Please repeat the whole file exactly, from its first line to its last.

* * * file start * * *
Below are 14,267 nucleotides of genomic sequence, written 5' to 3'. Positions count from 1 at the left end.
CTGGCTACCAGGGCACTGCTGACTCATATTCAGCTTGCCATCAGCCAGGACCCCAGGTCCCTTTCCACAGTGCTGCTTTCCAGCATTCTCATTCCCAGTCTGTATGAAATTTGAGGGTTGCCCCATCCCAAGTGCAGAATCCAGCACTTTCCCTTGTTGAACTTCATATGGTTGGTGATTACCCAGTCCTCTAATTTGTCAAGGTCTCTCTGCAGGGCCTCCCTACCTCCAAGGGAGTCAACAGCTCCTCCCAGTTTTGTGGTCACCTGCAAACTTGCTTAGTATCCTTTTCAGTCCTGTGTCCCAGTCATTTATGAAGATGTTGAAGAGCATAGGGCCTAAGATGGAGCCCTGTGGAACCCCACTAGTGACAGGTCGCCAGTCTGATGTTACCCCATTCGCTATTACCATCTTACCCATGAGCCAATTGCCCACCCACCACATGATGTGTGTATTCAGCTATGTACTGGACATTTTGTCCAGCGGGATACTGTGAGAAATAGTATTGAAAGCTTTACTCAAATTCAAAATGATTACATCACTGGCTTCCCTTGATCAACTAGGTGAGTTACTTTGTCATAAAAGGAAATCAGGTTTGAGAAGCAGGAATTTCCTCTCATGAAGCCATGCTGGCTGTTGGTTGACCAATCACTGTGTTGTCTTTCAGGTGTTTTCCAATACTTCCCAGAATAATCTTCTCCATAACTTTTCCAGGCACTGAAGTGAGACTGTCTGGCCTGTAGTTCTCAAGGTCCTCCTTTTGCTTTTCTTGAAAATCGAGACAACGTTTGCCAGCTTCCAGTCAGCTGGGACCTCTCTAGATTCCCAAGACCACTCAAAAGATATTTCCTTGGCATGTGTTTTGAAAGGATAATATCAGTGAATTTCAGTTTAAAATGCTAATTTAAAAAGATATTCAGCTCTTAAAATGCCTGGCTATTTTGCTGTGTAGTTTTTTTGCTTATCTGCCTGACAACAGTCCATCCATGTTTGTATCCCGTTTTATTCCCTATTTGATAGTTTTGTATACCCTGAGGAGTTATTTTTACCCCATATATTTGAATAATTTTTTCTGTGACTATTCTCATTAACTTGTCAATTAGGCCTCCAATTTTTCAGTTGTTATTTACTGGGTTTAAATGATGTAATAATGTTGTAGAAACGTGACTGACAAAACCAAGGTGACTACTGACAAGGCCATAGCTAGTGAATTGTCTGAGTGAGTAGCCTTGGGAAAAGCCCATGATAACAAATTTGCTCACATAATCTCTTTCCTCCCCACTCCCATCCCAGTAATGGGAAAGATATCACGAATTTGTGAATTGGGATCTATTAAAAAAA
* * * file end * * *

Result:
Below are 14,267 nucleotides of genomic sequence, written 5' to 3'. Positions count from 1 at the left end.
CTGGCTACCAGGGCACTGCTGACTCATATTCAGCTTGCCATCAGCCAGGACCCCAGGTCCCTTTCCACAGTGCTGCTTTCCAGCATTCTCATTCCCAGTCTGTATGAAATTTGAGGGTTGCCCCATCCCAAGTGCAGAATCCAGCACTTTCCCTTGTTGAACTTCATATGGTTGGTGATTACCCAGTCCTCTAATTTGTCAAGGTCTCTCTGCAGGGCCTCCCTACCTCCAAGGGAGTCAACAGCTCCTCCCAGTTTTGTGGTCACCTGCAAACTTGCTTAGTATCCTTTTCAGTCCTGTGTCCCAGTCATTTATGAAGATGTTGAAGAGCATAGGGCCTAAGATGGAGCCCTGTGGAACCCCACTAGTGACAGGTCGCCAGTCTGATGTTACCCCATTCGCTATTACCATCTTACCCATGAGCCAATTGCCCACCCACCACATGATGTGTGTATTCAGCTATGTACTGGACATTTTGTCCAGCGGGATACTGTGAGAAATAGTATTGAAAGCTTTACTCAAATTCAAAATGATTACATCACTGGCTTCCCTTGATCAACTAGGTGAGTTACTTTGTCATAAAAGGAAATCAGGTTTGAGAAGCAGGAATTTCCTCTCATGAAGCCATGCTGGCTGTTGGTTGACCAATCACTGTGTTGTCTTTCAGGTGTTTTCCAATACTTCCCAGAATAATCTTCTCCATAACTTTTCCAGGCACTGAAGTGAGACTGTCTGGCCTGTAGTTCTCAAGGTCCTCCTTTTGCTTTTCTTGAAAATCGAGACAACGTTTGCCAGCTTCCAGTCAGCTGGGACCTCTCTAGATTCCCAAGACCACTCAAAAGATATTTCCTTGGCATGTGTTTTGAAAGGATAATATCAGTGAATTTCAGTTTAAAATGCTAATTTAAAAAGATATTCAGCTCTTAAAATGCCTGGCTATTTTGCTGTGTAGTTTTTTTGCTTATCTGCCTGACAACAGTCCATCCATGTTTGTATCCCGTTTTATTCCCTATTTGATAGTTTTGTATACCCTGAGGAGTTATTTTTACCCCATATATTTGAATAATTTTTTCTGTGACTATTCTCATTAACTTGTCAATTAGGCCTCCAATTTTTCAGTTGTTATTTACTGGGTTTAAATGATGTAATAATGTTGTAGAAACGTGACTGACAAAACCAAGGTGACTACTGACAAGGCCATAGCTAGTGAATTGTCTGAGTGAGTAGCCTTGGGAAAAGCCCATGATAACAAATTTGCTCACATAATCTCTTTCCTCCCCACTCCCATCCCAGTAATGGGAAAGATATCACGAATTTGTGAATTGGGATCTATTAAAAAAA